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Peak displacement analysis: new metrology tool automates dimensional inspection of interrupted surfaces.

Complex and tedious dimensional inspection of components with interrupted surfaces or precision edge alignment requirements can be speeded by a new computerized data processing method called Peak Displacement Analysis (PDA). The data collection and data manipulation method expands on the common "peak hold" capability found on many electronic gages.

Typical digital dial indicators and electronic gage amplifiers can be set to capture peak readings as a part is moved or rotated while being measured. The highest point and lowest point are easily determined and the difference between them, the tir (total indicator reading value), easily calculated for flatness, concentricity, and other similar inspections. These peak holding capabilities are usually applicable in situations where the surfaces being scanned are continuous and uninterrupted.

A good example is measuring the runout of the cutting edges on a common six-flute endmill cutter. Setting a typical gage to display a tir value would be useless since a large, unwanted minimum peak value would be generated each time the probe falls off into the voids between cutting edges. Setting the gage to hold a maximum peak only would allow only the size of the highest edge to be determined without any regard for the others.

The only workable method would be to perform an individual maximum peak measurement for each edge. The operator would rotate the part past the first peak, record the maximum value, reset the peak hold function and repeat the process for all six edges. Then, the highest and lowest value of the six must be determined and the difference between them calculated for the actual runout amount.

Basically, that is what PDA does automatically and with great speed. In one continuous scan of the part the PDA gage identifies the individual values of all the peaks, disregards the voids between them, and calculates meaningful results.

A closer shave

One of the first applications of the PDA gage was by Schick, the Connecticut-based manufacturer of razor blade cartridges. Special gage amplifiers were designed and built to do the job of dimensions. The razor cartridge is mounted with the blade edges exposed upward on a motorized slide fixture that moves the blade under a lever-style LVDT gage probe. The probe tip exerts an extremely light downward force as it rides over the pair of blade edges and the plastic guards on either side of them. PDA logic in the gage calculated blade position results in seconds.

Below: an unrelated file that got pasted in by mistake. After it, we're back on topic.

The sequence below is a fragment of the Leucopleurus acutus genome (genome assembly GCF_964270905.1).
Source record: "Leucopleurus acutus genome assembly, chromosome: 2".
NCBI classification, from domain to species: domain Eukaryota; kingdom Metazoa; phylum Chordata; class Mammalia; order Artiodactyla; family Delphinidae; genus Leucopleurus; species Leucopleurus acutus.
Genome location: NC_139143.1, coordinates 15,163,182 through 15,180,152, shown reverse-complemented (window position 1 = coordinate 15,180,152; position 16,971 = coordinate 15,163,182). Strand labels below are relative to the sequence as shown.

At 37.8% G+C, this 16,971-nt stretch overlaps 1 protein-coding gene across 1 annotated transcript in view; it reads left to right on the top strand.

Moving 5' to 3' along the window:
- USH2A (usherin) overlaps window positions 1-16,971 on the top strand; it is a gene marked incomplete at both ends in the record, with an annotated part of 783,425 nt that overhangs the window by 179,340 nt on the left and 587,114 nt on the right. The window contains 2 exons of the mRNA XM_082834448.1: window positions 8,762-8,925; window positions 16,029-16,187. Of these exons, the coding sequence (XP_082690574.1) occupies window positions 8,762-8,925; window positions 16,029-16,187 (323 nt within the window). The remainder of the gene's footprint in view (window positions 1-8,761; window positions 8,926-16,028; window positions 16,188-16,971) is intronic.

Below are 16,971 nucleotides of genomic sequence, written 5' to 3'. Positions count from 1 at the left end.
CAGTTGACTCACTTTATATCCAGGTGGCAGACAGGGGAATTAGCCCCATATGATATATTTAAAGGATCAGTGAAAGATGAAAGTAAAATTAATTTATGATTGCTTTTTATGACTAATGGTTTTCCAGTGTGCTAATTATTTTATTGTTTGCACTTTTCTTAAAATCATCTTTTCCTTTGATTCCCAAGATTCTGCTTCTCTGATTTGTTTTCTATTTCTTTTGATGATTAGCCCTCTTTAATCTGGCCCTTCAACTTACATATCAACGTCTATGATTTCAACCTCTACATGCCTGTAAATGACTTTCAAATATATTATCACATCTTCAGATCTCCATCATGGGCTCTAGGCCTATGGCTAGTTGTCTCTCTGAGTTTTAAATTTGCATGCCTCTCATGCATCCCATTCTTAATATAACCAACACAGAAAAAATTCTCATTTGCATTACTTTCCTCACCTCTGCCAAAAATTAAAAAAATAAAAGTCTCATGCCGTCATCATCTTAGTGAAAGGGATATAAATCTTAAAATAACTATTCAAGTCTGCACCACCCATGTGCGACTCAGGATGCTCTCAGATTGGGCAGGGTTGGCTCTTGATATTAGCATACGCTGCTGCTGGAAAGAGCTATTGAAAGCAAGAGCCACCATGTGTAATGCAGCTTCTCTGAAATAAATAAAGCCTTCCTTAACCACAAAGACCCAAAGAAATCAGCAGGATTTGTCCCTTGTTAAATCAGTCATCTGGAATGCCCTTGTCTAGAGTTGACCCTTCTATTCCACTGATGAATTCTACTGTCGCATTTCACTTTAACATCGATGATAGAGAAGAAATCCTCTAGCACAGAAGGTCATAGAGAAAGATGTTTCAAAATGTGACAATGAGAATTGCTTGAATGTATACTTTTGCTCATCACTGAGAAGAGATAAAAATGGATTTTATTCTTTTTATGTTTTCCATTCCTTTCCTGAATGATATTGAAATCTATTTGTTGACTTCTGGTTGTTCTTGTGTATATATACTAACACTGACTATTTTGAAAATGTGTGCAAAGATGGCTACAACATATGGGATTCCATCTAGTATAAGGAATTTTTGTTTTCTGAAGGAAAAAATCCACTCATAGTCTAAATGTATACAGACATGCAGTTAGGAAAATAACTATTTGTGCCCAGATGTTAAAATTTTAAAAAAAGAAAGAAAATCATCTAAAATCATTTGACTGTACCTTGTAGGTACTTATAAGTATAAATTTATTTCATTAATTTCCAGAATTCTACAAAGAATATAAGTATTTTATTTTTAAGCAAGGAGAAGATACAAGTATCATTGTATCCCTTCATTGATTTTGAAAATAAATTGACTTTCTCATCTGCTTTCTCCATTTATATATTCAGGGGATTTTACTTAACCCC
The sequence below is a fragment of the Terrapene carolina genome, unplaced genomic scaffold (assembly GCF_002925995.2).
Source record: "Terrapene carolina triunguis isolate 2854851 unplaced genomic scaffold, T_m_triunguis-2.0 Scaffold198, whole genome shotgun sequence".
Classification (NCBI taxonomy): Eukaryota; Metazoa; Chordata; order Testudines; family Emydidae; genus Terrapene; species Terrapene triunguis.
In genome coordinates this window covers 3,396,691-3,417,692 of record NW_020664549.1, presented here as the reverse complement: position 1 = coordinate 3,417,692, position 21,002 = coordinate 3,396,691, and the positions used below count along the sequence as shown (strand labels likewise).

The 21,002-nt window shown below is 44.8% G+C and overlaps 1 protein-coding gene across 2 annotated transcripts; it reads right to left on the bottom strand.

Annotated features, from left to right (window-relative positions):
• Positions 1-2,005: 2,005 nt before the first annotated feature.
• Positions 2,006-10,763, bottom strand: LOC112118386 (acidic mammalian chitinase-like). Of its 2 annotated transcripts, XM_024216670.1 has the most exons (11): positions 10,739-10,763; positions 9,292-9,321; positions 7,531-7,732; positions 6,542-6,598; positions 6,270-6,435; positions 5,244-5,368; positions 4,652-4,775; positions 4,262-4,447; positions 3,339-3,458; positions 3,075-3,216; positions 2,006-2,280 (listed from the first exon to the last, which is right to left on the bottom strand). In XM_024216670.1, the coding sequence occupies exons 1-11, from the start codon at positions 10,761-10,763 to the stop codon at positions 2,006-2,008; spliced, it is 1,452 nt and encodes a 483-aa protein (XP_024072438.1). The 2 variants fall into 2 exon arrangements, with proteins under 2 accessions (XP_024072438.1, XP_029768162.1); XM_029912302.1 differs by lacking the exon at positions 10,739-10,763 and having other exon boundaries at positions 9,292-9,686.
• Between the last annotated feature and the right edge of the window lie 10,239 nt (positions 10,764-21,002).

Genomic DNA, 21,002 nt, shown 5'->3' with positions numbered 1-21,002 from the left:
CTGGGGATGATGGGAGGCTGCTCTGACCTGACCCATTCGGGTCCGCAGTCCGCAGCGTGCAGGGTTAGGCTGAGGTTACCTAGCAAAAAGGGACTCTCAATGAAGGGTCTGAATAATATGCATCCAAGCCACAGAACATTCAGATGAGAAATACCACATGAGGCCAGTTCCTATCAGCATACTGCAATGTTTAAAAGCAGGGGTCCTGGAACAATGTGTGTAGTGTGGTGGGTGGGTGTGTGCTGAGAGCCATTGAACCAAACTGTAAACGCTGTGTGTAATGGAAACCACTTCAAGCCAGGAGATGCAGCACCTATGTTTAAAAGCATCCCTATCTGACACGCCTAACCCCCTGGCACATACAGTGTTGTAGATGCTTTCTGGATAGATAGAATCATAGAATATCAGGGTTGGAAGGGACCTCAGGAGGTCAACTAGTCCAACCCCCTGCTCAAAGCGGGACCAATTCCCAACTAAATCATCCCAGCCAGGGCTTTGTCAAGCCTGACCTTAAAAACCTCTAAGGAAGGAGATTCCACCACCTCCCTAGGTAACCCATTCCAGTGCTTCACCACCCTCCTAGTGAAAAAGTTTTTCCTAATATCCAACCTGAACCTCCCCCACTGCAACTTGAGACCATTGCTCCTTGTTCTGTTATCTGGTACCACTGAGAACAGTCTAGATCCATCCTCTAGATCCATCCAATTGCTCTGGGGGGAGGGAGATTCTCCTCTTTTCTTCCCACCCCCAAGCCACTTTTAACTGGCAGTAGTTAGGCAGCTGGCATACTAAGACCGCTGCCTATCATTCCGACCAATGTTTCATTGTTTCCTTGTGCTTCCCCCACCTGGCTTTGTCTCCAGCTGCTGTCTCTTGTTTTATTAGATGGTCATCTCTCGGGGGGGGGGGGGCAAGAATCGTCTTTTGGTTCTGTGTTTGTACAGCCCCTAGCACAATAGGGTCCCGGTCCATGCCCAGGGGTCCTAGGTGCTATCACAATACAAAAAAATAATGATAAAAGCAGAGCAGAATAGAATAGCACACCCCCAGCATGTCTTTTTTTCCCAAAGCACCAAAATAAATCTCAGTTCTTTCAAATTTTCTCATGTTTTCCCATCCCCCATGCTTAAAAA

For another Illinois company, a producer of molded plastic components, a PDA gage solved a unique measurement problem. A plastic automotive alternator component has a hole through it into which a knurled metal shaft is later pressed. For a more secure press fit, the hole, rather than being round, is molded with a number of symmetrical flat facets. One style part has an octagonal, or eight-sided hole, while another has a sixteen-sided hole. The customer's specifications dictate that the dimension between each opposed pair of flats across the hole must be within certain limits.

By rotating the part on a typical indicating plug-type bore gage the minimum reading between opposed flat pairs is easily seen. With a normal digital or mechanical dial indicator on the bore gage, an operator would have to measure and record the four or eight flat pair dimensions, identify the maximum and minimum of the group, and compare each of these to limits to accept or reject the part. A Brunswick PDA system was supplied that replaces the normal bore gage indicator with a plunger-style LVDT gage probe. A part is placed on the bore gage and rotated just over half a revolution. The gage displays the size and provides go/no-go indications instantly by comparing the results to user-programmed tolerance limits.

How PDA works

A PDA-equipped gage amplifier incorporates high speed microprocessor circuitry that constantly analyzes the incoming displacement data to determine the positive and negative going trends that define the multiple peaks and valleys in a series of measurements. The gage applies certain intelligent logic while collecting the data so as not to be fooled into accepting small surface imperfections as valid peak or valley points. When a predetermined number of peaks have been observed the gage stops responding to incoming data and displays results until reset for another scan.

All individual peak values are stored in memory and are available for the gage to use in mathematically calculating results. Commonly calculated results include min peak, max peak, average of the peaks and tir value. The gage includes an RS-232 data output which can send data and results to a printer or data collector.

The gage is a portable bench top device, with measurement resolution of 0.000 010". It uses LVDT gage probes, either plunger-style or lever-style, and internally processes over one thousand discrete readings per second to accurately capture high resolution peak values.
COPYRIGHT 1996 Nelson Publishing
No portion of this article can be reproduced without the express written permission from the copyright holder.
Copyright 1996 Gale, Cengage Learning. All rights reserved.

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Author:Palmer, Kelvin M.
Publication:Tooling & Production
Date:Feb 1, 1996
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